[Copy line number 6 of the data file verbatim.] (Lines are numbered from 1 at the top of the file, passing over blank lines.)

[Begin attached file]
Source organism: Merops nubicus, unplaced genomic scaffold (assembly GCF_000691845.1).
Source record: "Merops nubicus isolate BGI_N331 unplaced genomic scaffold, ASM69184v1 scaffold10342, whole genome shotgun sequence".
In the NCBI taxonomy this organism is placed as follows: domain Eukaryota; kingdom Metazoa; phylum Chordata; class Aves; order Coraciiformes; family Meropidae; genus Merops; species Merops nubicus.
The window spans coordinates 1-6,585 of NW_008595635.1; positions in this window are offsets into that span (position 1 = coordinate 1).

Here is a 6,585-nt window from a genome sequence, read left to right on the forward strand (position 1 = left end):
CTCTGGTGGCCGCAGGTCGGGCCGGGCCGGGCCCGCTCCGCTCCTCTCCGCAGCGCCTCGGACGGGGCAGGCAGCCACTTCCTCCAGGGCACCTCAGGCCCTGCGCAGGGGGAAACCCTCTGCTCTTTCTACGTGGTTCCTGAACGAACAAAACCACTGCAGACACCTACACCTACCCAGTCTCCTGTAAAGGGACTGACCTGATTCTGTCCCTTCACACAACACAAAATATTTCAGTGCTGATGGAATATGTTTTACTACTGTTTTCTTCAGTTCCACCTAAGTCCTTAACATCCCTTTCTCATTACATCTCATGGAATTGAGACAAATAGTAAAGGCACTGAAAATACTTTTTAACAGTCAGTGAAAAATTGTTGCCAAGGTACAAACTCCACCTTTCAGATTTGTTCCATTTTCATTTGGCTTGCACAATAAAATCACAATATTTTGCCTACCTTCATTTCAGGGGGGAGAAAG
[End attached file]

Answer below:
CTCTGGTGGCCGCAGGTCGGGCCGGGCCGGGCCCGCTCCGCTCCTCTCCGCAGCGCCTCGGACGGGGCAGGCAGCCACTTCCTCCAGGGCACCTCAGGCCCTGCGCAGGGGGAAACCCTCTGCTCTTTCTACGTGGTTCCTGAACGAACAAAACCACTGCAGACACCTACACCTACCCAGTCTCCTGTAAAGGGACTGACCTGATTCTGTCCCTTCACACAACACAAAATATTTCAGTGCTGATGGAATATGTTTTACTACTGTTTTCTTCAGTTCCACCTAAGTCCTTAACATCCCTTTCTCATTACATCTCATGGAATTGAGACAAATAGTAAAGGCACTGAAAATACTTTTTAACAGTCAGTGAAAAATTGTTGCCAAGGTACAAACTCCACCTTTCAGATTTGTTCCATTTTCATTTGGCTTGCACAATAAAATCACAATATTTTGCCTACCTTCATTTCAGGGGGGAGAAAG